Influenza

What is influenza?

Influenza, commonly known as flu, is a contagious disease caused by the influenza virus. It is easily spread by coughing, sneezing, or by touching contaminated surfaces and then touching your mouth or nose. Symptoms include:

  • Fever

  • Cough

  • Sore throat

  • Headache

  • Chills

  • Muscle aches

  • Tiredness

  • Vomiting

 

Flu is much more severe in pregnant women, infants, the elderly, and people with certain health conditions such as heart, lung or kidney disease or a weakened immune system.

The flu vaccine uses parts of the killed virus to create an immune response which can protect you from becoming ill, if you become exposed to live influenza virus. Because the flu vaccine contains only killed virus particles, and not living viruses, vaccination cannot cause flu.

What is influenza (flu) vaccine?

 Who should receive the flu vaccine?

All children aged from 6 months to younger than 5 years in WA are eligible to receive the free State-procured flu vaccine. Under the National Immunisation Program the following people are also eligible to receive free flu vaccine:

  • All pregnant women

  • All persons 65 years of age or older

  • All Aboriginal Australians aged 15 years and older

  • All individuals with medical conditions that can predispose them to severe disease if they become infected with influenza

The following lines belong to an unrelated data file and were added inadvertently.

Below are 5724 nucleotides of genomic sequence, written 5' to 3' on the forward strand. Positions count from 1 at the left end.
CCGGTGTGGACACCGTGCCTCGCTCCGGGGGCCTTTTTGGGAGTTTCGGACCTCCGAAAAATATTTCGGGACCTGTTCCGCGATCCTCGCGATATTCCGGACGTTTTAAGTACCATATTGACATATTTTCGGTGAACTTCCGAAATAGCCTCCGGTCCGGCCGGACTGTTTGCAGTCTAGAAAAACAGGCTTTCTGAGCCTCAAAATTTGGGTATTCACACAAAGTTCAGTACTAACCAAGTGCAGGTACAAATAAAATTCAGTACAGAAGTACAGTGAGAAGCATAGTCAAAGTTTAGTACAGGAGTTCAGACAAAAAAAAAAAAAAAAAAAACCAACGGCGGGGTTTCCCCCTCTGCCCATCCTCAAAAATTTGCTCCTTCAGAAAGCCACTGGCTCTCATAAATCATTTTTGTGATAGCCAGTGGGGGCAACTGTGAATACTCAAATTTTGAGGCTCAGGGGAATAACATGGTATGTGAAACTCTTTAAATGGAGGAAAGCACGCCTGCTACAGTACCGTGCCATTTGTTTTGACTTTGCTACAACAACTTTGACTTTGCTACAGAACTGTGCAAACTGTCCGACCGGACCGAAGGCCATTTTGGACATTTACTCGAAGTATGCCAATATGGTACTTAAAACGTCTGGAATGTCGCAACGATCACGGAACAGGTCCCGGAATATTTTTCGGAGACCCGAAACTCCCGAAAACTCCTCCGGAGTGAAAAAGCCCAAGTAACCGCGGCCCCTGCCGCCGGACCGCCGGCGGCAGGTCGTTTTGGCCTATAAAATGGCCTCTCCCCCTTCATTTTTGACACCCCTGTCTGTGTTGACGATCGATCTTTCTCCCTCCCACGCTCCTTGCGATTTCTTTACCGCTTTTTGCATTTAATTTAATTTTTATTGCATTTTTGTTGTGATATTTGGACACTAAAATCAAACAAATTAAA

​Some people should not have flu vaccine

There are some instances when it is best to discuss having the vaccine with your doctor first. These include:

  • If you have ever had a severe allergy from the flu vaccine resulting in the swelling of your lips or tongue, acute respiratory disease or anaphylactic response.

  • If you have ever had Guillain-Barre syndrome

  • If you are unwell

What are the risks from influenza vaccine?

Any medicine, including a vaccine, has potential serious side effects such as a severe allergic reaction. However, the risk of the flu vaccine causing serious harm is extremely small.

 

Common mild reactions include low-grade fever, aches and soreness, and redness or swelling where the vaccine was given.

 

Serious reactions such as severe allergic reactions from flu vaccine can occur, but are very rare. People experiencing an extreme reaction should call an ambulance and see a doctor immediately.